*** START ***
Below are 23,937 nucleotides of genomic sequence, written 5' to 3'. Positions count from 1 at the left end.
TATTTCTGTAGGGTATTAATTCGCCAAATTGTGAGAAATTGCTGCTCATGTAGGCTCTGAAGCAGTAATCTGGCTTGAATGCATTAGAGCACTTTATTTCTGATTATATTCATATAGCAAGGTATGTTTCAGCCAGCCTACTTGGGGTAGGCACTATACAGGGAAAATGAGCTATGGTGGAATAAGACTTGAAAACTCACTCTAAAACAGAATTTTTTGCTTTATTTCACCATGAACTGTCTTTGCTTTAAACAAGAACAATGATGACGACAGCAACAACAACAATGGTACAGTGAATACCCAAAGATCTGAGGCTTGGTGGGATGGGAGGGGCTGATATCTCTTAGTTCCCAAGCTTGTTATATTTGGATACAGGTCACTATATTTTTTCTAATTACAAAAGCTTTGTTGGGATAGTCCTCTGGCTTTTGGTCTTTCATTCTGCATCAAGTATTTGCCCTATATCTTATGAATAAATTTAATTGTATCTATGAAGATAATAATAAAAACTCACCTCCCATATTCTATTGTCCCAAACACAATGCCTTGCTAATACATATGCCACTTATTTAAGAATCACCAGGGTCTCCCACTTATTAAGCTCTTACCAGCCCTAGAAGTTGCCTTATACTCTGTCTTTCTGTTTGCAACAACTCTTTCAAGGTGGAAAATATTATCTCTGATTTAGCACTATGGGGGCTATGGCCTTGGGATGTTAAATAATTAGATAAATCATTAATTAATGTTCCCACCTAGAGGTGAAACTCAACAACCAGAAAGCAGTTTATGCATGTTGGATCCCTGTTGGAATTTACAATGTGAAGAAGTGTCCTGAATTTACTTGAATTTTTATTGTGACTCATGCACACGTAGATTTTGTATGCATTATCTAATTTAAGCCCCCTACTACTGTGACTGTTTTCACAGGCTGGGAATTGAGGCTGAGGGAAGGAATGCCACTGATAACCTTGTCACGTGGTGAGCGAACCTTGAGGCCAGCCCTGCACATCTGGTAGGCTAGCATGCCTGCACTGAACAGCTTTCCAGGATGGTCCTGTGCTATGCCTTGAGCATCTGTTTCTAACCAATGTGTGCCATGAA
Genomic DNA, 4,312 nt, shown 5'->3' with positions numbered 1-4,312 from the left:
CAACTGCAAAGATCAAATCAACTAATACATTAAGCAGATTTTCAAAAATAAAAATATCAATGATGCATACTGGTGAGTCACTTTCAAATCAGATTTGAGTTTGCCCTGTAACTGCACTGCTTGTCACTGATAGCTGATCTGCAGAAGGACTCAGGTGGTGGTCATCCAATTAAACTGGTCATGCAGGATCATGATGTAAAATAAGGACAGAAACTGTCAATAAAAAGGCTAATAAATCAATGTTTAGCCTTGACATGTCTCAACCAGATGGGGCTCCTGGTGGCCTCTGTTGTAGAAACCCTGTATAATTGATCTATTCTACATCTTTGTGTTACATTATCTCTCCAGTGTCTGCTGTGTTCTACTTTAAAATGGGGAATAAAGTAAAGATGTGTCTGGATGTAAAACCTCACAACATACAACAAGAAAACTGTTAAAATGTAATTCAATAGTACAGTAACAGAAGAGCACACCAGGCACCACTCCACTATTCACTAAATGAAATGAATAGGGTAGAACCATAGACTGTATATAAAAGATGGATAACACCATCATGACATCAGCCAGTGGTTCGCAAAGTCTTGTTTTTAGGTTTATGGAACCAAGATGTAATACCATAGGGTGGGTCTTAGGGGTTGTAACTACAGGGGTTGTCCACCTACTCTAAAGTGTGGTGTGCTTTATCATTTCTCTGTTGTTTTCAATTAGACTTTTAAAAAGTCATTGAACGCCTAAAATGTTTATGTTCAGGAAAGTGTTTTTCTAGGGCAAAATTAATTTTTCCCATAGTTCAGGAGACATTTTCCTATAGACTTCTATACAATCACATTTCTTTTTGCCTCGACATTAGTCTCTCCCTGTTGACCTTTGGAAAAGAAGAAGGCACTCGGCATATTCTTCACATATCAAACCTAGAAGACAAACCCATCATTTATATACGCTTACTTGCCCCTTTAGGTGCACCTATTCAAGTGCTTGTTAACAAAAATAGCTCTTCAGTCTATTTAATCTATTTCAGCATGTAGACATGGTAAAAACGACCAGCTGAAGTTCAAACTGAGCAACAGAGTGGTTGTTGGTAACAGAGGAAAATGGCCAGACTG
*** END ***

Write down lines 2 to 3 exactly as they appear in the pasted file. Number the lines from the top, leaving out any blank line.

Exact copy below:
TATTTCTGTAGGGTATTAATTCGCCAAATTGTGAGAAATTGCTGCTCATGTAGGCTCTGAAGCAGTAATCTGGCTTGAATGCATTAGAGCACTTTATTTCTGATTATATTCATATAGCAAGGTATGTTTCAGCCAGCCTACTTGGGGTAGGCACTATACAGGGAAAATGAGCTATGGTGGAATAAGACTTGAAAACTCACTCTAAAACAGAATTTTTTGCTTTATTTCACCATGAACTGTCTTTGCTTTAAACAAGAACAATGATGACGACAGCAACAACAACAATGGTACAGTGAATACCCAAAGATCTGAGGCTTGGTGGGATGGGAGGGGCTGATATCTCTTAGTTCCCAAGCTTGTTATATTTGGATACAGGTCACTATATTTTTTCTAATTACAAAAGCTTTGTTGGGATAGTCCTCTGGCTTTTGGTCTTTCATTCTGCATCAAGTATTTGCCCTATATCTTATGAATAAATTTAATTGTATCTATGAAGATAATAATAAAAACTCACCTCCCATATTCTATTGTCCCAAACACAATGCCTTGCTAATACATATGCCACTTATTTAAGAATCACCAGGGTCTCCCACTTATTAAGCTCTTACCAGCCCTAGAAGTTGCCTTATACTCTGTCTTTCTGTTTGCAACAACTCTTTCAAGGTGGAAAATATTATCTCTGATTTAGCACTATGGGGGCTATGGCCTTGGGATGTTAAATAATTAGATAAATCATTAATTAATGTTCCCACCTAGAGGTGAAACTCAACAACCAGAAAGCAGTTTATGCATGTTGGATCCCTGTTGGAATTTACAATGTGAAGAAGTGTCCTGAATTTACTTGAATTTTTATTGTGACTCATGCACACGTAGATTTTGTATGCATTATCTAATTTAAGCCCCCTACTACTGTGACTGTTTTCACAGGCTGGGAATTGAGGCTGAGGGAAGGAATGCCACTGATAACCTTGTCACGTGGTGAGCGAACCTTGAGGCCAGCCCTGCACATCTGGTAGGCTAGCATGCCTGCACTGAACAGCTTTCCAGGATGGTCCTGTGCTATGCCTTGAGCATCTGTTTCTAACCAATGTGTGCCATGAA
Genomic DNA, 4,312 nt, shown 5'->3' with positions numbered 1-4,312 from the left: